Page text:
Where does the phrase “dead simple” originate?
According to Wiktionary, the phrase 'dead on' means 'very accurate' or 'exactly at'. This is also how I have used the phrase.
But why? What's the connection there?
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As per Etymonline:
I'm sure that someone with OED access can provide a complete answer with some citations.
If you consider someone shooting on a mark (at a target), then dead on could be considered an elision of dead on the mark. In other words, completely on target. A similar expression would be dead on the money.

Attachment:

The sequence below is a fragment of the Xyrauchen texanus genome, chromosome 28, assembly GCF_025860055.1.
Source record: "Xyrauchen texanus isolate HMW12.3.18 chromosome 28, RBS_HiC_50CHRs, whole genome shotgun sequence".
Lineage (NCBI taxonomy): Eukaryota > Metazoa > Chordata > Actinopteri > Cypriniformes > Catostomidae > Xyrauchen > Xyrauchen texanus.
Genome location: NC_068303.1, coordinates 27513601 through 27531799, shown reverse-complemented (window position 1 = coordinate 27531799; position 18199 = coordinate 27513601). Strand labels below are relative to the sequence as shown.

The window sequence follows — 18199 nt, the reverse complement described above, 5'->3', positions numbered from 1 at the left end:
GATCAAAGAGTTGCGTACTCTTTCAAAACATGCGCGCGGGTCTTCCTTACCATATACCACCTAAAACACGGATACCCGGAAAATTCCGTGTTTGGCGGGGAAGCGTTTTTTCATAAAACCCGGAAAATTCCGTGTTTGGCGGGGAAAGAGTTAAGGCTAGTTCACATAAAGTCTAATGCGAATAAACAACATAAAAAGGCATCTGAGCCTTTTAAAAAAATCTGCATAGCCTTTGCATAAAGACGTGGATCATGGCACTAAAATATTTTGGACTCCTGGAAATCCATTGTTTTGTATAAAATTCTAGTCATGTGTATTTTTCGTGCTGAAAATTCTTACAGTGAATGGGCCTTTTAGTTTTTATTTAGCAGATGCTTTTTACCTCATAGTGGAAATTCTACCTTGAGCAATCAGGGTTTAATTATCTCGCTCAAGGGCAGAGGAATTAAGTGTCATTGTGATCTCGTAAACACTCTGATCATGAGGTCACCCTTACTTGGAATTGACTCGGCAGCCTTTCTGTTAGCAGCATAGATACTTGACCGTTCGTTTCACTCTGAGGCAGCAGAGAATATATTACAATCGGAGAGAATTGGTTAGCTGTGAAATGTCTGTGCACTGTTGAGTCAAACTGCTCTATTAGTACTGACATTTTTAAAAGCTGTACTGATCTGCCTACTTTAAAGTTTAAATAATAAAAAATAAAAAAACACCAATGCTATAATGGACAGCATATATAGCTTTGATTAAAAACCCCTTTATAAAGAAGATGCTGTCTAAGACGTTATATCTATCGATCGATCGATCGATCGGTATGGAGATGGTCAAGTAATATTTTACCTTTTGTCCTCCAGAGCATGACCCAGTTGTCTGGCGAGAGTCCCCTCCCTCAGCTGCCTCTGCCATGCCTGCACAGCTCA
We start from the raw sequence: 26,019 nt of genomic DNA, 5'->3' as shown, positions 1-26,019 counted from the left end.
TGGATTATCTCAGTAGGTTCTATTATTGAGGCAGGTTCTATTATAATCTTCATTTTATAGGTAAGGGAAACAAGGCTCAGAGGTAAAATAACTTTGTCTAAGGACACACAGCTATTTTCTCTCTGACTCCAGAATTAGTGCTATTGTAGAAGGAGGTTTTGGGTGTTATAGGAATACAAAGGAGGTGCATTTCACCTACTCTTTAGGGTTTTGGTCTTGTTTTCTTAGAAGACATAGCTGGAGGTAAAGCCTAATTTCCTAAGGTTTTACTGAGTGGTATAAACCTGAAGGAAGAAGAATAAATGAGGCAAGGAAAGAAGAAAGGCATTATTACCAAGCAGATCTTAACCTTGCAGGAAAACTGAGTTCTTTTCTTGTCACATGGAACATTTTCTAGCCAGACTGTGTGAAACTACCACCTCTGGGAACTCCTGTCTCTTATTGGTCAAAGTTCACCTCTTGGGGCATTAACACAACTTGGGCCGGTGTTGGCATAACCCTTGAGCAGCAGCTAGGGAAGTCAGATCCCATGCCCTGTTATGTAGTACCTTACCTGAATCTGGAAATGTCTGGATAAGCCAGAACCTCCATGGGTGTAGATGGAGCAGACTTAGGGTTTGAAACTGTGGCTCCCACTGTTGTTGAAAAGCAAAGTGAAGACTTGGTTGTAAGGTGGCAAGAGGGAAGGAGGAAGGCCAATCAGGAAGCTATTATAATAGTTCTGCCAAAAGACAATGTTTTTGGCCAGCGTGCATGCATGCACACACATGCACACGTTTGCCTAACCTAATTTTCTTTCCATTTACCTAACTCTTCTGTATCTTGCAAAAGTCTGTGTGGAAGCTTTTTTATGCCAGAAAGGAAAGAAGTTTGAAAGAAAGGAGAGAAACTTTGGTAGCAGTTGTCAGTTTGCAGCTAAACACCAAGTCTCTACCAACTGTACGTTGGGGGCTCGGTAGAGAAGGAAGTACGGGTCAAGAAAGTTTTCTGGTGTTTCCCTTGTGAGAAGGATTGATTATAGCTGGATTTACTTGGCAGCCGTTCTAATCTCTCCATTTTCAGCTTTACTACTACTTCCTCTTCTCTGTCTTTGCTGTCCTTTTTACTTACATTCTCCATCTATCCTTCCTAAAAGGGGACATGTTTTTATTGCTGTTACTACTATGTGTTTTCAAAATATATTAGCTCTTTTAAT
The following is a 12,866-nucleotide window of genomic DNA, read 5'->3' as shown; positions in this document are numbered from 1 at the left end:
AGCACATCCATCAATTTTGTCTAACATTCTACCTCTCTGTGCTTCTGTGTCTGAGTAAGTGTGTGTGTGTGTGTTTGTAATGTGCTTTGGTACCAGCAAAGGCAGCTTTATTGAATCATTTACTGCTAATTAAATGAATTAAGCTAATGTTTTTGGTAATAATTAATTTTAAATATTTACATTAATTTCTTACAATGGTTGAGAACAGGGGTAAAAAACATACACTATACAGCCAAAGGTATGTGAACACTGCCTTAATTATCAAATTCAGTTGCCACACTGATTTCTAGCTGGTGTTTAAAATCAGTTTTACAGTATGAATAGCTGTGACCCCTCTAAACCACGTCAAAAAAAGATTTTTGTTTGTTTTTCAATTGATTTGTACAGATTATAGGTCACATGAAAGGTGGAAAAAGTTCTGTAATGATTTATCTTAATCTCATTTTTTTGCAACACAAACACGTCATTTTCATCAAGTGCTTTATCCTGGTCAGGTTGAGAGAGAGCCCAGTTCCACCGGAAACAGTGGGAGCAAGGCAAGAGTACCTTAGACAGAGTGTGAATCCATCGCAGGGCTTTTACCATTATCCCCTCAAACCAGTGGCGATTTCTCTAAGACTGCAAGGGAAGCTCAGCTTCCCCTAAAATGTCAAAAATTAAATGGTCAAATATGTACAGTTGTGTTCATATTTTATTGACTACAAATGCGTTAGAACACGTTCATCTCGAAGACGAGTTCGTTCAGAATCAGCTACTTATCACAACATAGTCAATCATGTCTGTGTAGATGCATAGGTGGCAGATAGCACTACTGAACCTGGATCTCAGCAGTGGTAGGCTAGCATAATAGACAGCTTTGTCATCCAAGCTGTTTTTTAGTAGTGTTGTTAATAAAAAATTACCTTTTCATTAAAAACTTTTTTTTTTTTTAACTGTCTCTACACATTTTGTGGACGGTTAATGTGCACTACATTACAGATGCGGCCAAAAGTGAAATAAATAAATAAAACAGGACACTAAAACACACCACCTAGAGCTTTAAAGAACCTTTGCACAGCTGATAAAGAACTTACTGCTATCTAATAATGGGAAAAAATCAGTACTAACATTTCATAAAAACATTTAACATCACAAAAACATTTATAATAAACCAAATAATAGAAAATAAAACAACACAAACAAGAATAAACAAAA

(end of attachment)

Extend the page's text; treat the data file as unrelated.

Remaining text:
According to one online source:
A few more details about the word dead in this and similar phrases is found in this ELU question.